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The Archbishop of Canterbury, Justin Welby, is to create a new monastic community at his London residence of Lambeth Palace. Like many experiments with innovative models of religious life, it will combine aspects ancient and modern
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The Lourdes sanctuary in south-western France has scrapped plans to build more baths for pilgrims in favour of a new design meant to make the grotto area more a place of prayer and reflection. The Bishop of Tarbes and Lourdes, Nicolas Brouwet, said the need to repair damage from last year’s floods prompted a review of plans and spawned new ideas.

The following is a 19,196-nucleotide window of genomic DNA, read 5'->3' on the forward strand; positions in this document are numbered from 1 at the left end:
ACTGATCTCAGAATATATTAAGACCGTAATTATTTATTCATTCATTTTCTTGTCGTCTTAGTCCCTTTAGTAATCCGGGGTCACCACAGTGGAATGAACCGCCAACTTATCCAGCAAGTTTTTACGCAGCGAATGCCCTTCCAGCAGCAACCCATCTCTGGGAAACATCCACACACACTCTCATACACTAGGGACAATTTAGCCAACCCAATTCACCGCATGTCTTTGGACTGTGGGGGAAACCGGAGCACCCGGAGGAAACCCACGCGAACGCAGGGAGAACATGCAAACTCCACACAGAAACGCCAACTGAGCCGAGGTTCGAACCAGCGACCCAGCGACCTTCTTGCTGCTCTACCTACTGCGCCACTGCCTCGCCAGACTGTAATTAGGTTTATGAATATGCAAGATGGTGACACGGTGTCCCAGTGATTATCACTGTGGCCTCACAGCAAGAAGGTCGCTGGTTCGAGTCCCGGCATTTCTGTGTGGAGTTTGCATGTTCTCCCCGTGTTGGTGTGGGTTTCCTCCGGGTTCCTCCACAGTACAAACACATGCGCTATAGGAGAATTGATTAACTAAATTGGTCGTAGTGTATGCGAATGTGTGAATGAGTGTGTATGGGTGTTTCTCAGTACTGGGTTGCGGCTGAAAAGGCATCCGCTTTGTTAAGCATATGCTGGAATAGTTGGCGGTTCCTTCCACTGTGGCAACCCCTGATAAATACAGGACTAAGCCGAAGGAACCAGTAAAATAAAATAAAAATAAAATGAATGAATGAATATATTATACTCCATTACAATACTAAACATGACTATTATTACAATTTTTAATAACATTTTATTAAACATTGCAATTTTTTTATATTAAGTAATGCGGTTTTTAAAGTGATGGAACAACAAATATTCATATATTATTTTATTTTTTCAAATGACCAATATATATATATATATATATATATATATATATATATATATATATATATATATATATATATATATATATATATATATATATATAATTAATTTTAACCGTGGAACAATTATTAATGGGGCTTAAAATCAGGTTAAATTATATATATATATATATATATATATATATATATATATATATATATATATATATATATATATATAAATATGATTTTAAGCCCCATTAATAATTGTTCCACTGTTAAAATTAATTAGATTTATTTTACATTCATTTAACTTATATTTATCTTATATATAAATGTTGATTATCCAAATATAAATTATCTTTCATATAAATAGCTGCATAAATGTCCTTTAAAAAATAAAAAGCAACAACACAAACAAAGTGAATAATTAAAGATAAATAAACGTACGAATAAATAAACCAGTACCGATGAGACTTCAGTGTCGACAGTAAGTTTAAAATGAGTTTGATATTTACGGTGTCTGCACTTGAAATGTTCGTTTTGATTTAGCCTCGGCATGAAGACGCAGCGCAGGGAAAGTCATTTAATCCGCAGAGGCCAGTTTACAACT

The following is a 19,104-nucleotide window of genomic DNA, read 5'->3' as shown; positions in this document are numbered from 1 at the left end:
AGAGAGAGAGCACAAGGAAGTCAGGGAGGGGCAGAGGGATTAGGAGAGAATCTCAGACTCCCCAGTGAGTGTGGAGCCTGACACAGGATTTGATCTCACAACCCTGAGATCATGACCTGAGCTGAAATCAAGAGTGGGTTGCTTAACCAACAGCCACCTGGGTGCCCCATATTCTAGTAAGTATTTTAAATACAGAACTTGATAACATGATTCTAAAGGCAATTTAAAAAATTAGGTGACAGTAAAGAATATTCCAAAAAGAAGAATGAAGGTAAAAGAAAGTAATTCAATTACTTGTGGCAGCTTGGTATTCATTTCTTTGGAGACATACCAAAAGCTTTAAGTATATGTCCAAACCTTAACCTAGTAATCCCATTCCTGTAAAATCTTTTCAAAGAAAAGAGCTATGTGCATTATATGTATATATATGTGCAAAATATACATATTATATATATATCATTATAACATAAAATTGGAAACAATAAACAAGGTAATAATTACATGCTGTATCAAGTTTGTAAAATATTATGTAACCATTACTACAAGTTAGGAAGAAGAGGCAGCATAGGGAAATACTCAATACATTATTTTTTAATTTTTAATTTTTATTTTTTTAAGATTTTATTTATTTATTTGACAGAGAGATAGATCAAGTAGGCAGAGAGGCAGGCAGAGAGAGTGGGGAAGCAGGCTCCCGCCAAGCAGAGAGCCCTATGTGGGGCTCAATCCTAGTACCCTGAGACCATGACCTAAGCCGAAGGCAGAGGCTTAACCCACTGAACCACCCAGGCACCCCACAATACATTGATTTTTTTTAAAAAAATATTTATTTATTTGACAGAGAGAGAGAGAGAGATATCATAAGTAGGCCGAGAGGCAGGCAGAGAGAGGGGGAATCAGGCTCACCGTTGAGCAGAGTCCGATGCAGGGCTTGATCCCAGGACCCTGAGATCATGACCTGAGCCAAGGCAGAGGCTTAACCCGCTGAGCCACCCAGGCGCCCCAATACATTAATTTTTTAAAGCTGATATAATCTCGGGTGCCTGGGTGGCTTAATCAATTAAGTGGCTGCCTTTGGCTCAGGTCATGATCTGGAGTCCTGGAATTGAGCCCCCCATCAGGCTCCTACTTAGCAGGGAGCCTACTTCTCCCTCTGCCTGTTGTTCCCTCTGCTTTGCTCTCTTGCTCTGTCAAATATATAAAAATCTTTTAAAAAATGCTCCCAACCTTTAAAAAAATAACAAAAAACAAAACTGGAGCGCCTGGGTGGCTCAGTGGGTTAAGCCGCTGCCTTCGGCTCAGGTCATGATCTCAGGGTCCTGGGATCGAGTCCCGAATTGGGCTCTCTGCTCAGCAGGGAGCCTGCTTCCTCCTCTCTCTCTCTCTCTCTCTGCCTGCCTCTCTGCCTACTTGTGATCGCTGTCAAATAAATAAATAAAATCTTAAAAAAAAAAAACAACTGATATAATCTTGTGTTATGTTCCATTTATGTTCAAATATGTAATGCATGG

The sanctuary said it has received €9.1m in donations after the floods last June and those funds, along with insurance payments and other contributions, should cover the €15m cost of the renovation plan, which should take about three years to complete.
Bishop Brouwet told a news conference that the candle dispensers and faucets for Lourdes water now located near the grotto are distractions that will be moved elsewhere.
The racks of burning candles beyond the grotto will be transferred to the field across the Gave River. The old baths will be renovated, but new ones will not be built across the river.
New fountains distributing water will be erected near the grotto to allow pilgrims to drink it or wash there, following what Bernadette Soubirous said the Virgin Mary instructed her to do, rather than having to take a full bath. Pilgrims will not be allowed to fill bottles with water there.